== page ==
“So I can just do whatever I want now that I’m a Christian?”

I have concluded that if you’ve never been asked this question, you have never preached the gospel as Paul preached it because Paul got asked this question a lot. He addresses this question in many ways throughout his epistles, but most famously and perhaps a bit most directly and effectively in Romans 6-7. More on that in a minute because I want to ask you a question in return: What keeps you from doing what you want right now?

For me, it’s often my old adam, my old sinful nature, which works to preserve my reputation, my respectability, and a good deal of self-righteousness. It’s got all sorts of answers as to why I should not act on every impulse that comes my way, and not one of them has to do with loving God or my neighbor as myself, nor does it ever concern itself with what God might say on judgment day. Instead, most often, my answers have to do with loving and respecting myself, wanting to stay out of jail, avoiding another broken marriage, not wanting to be ostracized by friends and family, the list goes on and on. I imagine these answers look the same as that of many atheists, agnostics, and other non-Christians who live more or less moral lives in line with the rest of what society deems acceptable, and all of whom I imagine also work to keep in check those same reptilian impulses of an adolescent mind.

This is the natural law at work. This is why God has written his law on the hearts of man, because in this way, a modicum of peace is kept in society. The forgiveness of sins does not remove the machinations of natural law at work in this world any more than it removes a felon from jail or administers a pardon to a death row inmate because he supposedly found Jesus. In other words, there are plenty of reasons why you do not already do whatever you want out of fear of the law, and you will find these reasons persist and remain long after the gospel has its way with you.

Of course, I also know my own history does not exactly show these reasons have been adequate enough to keep me from doing what I know to have been wrong. However, this is not confession time. I will suffice it to say that I can honestly confess with the rest of my congregation on Sunday morning that I am a poor miserable sinner. There are many sins that haunt me from the past, and I am rather convinced those are not even the worse ones. Maybe that’s the Holy Spirit at work. I say this as one who does not get to right off adolescent adventures as something I did before I became a Christian. I have been a Christian all my life. I have never had to go a day without knowing the forgiveness of sins. I was baptized within hours of birth and have walked in the newness of life for going on 46 years, and just for that reason, I have never done solely what I have wanted to do. Instead, I have lived my entire life as Paul describes the Christian life in Romans 7:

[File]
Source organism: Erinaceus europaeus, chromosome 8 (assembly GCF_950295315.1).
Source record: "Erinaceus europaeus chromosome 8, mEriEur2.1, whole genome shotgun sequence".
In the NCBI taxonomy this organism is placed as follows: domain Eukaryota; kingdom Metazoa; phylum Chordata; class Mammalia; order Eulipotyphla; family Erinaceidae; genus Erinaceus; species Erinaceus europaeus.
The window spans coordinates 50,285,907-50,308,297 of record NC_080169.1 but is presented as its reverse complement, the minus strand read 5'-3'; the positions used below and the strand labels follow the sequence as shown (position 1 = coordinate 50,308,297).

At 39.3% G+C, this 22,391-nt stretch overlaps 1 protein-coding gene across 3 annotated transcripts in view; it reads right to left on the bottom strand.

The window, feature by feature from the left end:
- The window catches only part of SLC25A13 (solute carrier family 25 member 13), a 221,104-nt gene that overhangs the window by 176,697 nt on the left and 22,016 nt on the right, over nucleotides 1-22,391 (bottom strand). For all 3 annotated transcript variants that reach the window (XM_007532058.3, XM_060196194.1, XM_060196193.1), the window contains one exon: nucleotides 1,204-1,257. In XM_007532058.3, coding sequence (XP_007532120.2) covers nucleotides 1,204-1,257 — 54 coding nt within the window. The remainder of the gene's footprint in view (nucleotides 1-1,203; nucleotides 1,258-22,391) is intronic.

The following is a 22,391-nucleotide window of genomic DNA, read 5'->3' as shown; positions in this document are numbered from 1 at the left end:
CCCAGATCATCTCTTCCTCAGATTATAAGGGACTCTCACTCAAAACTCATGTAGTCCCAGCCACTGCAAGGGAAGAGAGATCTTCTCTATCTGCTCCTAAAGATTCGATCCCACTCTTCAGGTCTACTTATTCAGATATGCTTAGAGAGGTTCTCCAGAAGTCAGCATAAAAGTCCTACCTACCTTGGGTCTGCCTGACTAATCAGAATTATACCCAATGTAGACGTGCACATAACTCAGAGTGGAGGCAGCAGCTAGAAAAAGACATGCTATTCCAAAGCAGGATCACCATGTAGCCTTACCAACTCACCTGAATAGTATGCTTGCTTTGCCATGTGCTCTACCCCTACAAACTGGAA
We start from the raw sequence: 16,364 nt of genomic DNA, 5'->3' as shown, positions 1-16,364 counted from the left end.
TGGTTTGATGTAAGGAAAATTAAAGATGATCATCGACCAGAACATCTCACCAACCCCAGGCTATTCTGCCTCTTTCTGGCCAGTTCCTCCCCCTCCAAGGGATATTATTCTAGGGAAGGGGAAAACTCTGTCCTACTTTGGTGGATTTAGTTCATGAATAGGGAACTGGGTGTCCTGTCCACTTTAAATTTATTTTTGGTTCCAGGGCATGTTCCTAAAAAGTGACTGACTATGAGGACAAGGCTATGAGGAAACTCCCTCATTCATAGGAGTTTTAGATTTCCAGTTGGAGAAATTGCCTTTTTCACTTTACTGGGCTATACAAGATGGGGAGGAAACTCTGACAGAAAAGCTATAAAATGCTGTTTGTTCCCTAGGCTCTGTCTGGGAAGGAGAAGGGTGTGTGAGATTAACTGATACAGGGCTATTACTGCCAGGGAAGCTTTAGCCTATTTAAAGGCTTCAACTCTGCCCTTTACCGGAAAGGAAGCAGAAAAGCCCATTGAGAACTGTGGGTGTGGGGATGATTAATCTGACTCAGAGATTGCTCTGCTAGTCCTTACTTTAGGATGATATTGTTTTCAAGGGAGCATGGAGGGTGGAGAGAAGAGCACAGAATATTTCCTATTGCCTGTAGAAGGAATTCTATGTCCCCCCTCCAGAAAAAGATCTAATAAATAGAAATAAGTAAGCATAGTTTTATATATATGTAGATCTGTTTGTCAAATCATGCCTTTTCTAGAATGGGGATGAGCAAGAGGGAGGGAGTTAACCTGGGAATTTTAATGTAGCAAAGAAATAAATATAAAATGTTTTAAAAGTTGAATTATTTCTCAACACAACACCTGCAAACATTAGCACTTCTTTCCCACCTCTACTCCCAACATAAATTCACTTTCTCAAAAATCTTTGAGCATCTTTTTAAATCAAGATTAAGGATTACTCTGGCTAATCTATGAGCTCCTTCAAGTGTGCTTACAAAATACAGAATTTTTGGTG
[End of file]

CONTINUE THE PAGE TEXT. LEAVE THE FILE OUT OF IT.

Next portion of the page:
For I do not understand my own actions. For I do not do what I want, but I do the very thing I hate. Now if I do what I do not want, I agree with the law, that it is good. So now it is no longer I who do it, but sin that dwells within me. For I know that nothing good dwells in me, that is, in my flesh. For I have the desire to do what is right, but not the ability to carry it out. For I do not do the good I want, but the evil I do not want is what I keep on doing. Now if I do what I do not want, it is no longer I who do it, but sin that dwells within me (Rom. 7:15-20).

That’s the twist! When you receive the Holy Spirit, your wants are changed. But they are not always changed completely overnight. As you grow and mature in the faith, you find yourself desiring higher gifts and a still more excellent way (1 Cor. 12:31) which is still out of reach. You find that you want to love God with all your heart, with all your mind, and all your might. You want to love your neighbor as yourself, not out of self-protection but out of genuine love. You also find that you have failed to do this in any meaningful or objective manner. You still find yourself in petty squabbles with others, your spouse, your children, your parents, your coworkers. You find that you struggle with sins that embarrass you and which you still do. Sometimes you find that all the “good” you thought you were doing you did for yourself, and you take it hard when others are not appreciative. You also find that all the new reasons you have for not doing what you know to be wrong can be just as ineffective as the old reasons. In other words, you still find you are a sinner, even though you are also a saint.

You are a saint. You walk in the newness of life. You walk in the forgiveness of sins. You grow in the faith and mature in understanding and wisdom, even though you may often fail to recognize such growth. No, you no more get to do what you want now that you are a Christian than you did when you were not. But that is alright because Jesus is faithful even when we find that we have been faithless. Jesus did not just die for sinners on the cross; he also died for saints. Now you walk in his resurrection, even as you hobble in your sanctification.